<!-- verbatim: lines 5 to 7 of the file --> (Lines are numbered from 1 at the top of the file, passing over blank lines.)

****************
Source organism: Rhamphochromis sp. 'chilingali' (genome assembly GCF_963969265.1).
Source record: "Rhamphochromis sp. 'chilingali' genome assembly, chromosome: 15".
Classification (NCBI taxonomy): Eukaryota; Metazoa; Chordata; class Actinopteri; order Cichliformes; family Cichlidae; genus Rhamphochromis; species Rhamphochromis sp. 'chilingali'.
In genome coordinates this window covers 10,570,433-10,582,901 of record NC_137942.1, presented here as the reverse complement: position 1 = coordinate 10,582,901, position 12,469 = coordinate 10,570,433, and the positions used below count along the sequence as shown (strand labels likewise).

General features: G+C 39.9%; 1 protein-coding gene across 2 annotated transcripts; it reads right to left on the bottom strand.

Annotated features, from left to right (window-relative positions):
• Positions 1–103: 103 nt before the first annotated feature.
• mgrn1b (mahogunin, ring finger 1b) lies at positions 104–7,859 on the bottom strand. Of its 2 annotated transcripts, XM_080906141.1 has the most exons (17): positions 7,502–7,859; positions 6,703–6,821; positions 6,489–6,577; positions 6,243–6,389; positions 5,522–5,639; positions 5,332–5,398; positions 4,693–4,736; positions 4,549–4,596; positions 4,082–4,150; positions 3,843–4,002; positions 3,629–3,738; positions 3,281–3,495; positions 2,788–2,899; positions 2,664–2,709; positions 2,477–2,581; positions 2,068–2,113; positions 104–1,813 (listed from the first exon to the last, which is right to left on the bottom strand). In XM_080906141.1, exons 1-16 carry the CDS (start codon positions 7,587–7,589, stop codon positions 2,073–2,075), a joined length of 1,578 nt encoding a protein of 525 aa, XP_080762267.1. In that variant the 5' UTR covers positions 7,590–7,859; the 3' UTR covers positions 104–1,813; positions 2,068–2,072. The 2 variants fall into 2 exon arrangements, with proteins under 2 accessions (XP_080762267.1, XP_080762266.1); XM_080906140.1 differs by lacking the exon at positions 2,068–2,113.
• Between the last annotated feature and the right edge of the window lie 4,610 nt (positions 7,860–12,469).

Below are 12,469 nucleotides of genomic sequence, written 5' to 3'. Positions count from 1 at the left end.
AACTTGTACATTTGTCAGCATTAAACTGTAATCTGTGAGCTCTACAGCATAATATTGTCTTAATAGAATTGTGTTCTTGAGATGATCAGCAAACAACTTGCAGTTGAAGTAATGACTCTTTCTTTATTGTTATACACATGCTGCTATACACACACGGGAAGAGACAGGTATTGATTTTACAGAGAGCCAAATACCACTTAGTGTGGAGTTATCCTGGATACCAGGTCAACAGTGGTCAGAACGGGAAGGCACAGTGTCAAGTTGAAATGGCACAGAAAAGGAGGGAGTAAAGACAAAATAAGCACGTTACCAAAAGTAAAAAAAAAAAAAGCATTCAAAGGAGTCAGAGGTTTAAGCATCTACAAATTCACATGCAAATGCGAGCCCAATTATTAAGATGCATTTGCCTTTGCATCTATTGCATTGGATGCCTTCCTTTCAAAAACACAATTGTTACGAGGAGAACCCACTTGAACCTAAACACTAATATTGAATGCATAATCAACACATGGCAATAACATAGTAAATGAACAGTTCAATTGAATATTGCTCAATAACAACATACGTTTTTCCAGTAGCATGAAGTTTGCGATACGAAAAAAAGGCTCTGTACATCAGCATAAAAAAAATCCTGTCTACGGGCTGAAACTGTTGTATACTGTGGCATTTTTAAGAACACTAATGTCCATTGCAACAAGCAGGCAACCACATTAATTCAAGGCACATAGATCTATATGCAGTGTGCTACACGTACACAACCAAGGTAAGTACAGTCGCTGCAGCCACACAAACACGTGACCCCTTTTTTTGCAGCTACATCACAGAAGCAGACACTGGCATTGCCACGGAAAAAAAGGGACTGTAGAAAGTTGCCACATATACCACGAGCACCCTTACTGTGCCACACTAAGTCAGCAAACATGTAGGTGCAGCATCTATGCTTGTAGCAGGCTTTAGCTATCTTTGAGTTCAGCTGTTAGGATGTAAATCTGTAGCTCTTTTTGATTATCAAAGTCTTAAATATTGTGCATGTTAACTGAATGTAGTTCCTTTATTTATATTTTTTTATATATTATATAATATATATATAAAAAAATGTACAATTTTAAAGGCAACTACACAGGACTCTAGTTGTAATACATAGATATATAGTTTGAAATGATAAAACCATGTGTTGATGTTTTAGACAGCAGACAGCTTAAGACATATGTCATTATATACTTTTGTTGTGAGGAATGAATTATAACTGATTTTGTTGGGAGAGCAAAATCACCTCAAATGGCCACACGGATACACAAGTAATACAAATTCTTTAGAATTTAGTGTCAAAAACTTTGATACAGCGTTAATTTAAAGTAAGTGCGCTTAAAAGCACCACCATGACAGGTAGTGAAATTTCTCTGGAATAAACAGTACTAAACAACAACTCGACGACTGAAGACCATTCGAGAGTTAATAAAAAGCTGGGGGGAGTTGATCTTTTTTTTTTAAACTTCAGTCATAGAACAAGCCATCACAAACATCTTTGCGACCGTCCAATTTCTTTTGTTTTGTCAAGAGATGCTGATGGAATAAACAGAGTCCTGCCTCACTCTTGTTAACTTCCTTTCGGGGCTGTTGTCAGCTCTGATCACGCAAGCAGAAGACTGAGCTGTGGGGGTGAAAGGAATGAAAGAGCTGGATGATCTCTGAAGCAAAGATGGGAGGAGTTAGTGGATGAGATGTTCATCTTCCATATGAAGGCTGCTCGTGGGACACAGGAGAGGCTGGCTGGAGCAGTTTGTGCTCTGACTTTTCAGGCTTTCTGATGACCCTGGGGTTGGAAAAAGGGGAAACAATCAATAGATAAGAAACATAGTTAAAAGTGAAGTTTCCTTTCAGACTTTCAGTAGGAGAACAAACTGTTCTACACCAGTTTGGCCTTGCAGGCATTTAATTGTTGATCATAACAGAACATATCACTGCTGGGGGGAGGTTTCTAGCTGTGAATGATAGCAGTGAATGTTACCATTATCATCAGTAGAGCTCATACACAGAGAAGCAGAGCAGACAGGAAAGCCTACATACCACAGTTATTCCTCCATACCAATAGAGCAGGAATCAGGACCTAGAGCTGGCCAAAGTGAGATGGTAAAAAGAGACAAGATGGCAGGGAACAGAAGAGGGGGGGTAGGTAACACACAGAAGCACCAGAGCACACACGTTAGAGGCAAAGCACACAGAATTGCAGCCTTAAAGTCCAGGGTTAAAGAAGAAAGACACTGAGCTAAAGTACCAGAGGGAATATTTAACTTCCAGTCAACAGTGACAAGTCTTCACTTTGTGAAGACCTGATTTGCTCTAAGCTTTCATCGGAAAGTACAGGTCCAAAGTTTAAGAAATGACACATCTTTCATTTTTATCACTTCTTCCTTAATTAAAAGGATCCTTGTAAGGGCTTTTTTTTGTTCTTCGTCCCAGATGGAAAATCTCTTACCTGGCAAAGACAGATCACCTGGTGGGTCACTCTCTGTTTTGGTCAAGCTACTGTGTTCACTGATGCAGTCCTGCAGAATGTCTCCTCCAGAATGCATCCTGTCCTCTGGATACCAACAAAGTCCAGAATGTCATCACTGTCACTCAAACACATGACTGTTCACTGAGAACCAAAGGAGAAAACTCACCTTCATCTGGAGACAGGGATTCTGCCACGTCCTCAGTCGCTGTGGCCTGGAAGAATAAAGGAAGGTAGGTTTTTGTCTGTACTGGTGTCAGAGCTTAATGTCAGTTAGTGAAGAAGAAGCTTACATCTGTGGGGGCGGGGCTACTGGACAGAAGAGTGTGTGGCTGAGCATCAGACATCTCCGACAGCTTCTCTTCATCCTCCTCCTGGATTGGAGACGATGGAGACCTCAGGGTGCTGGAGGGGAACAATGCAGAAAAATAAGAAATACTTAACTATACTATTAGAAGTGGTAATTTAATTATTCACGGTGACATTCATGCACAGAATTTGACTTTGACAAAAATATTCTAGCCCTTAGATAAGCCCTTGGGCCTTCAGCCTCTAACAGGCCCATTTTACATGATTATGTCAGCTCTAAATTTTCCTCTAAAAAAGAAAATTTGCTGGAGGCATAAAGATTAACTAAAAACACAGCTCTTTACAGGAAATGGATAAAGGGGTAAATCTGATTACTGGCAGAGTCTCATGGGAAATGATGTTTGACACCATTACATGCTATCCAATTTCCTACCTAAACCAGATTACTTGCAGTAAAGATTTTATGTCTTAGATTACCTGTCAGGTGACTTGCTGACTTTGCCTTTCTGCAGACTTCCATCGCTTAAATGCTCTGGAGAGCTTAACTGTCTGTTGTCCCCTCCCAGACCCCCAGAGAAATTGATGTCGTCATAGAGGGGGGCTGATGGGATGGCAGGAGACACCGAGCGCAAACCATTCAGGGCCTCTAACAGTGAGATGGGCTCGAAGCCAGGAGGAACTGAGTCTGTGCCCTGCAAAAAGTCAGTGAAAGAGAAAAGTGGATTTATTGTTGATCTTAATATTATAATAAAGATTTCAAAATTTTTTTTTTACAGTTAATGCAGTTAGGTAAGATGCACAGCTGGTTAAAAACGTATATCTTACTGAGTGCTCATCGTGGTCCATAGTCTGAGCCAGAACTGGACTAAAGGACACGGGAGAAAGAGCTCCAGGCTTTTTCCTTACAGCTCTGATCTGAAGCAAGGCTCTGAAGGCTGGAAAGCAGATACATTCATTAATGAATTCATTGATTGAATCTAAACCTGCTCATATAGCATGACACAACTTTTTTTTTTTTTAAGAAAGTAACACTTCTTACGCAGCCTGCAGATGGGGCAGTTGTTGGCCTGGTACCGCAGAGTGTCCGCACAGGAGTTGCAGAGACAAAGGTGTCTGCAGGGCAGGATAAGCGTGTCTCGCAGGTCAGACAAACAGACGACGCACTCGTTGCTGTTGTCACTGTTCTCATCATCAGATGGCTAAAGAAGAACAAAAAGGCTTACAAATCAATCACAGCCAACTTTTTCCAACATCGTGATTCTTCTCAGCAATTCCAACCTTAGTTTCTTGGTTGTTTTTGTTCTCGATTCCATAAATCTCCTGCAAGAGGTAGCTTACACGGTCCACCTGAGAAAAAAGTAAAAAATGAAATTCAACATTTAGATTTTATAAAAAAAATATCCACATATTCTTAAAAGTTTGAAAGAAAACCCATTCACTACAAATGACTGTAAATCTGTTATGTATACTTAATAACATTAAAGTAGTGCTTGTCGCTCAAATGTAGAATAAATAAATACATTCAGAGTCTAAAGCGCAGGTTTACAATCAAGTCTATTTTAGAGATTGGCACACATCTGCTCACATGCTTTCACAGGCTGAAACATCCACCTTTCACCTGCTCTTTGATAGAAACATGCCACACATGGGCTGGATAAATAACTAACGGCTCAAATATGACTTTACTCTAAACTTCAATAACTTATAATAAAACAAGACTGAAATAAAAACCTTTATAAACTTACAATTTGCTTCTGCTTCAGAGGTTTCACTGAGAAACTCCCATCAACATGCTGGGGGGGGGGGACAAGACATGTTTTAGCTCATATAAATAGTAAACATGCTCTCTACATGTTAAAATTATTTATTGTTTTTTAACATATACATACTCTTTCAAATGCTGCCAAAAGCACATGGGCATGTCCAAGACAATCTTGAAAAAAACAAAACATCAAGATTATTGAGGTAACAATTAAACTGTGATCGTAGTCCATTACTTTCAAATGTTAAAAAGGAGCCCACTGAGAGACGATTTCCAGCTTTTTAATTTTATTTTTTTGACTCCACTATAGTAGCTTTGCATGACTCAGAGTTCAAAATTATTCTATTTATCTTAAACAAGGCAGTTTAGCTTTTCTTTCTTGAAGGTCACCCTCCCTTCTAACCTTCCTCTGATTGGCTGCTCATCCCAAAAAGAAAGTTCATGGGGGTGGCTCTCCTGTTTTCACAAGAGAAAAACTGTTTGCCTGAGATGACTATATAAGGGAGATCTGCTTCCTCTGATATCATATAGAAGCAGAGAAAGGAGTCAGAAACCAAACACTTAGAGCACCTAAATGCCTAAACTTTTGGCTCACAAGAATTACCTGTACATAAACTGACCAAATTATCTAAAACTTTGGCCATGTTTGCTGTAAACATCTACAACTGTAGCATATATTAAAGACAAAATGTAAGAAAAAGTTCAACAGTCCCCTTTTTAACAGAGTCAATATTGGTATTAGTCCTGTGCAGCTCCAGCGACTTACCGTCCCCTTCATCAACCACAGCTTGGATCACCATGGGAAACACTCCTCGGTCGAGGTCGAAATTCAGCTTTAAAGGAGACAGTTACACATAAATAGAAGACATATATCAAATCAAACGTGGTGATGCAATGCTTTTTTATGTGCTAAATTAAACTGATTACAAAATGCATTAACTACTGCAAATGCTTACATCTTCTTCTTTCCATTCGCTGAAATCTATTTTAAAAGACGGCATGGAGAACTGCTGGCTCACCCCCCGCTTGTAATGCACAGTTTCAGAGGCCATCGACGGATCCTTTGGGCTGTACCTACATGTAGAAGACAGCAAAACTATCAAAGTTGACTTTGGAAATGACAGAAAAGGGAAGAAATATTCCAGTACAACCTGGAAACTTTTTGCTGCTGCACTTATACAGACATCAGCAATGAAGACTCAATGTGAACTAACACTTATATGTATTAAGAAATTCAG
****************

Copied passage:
General features: G+C 39.9%; 1 protein-coding gene across 2 annotated transcripts; it reads right to left on the bottom strand.

Annotated features, from left to right (window-relative positions):
• Positions 1–103: 103 nt before the first annotated feature.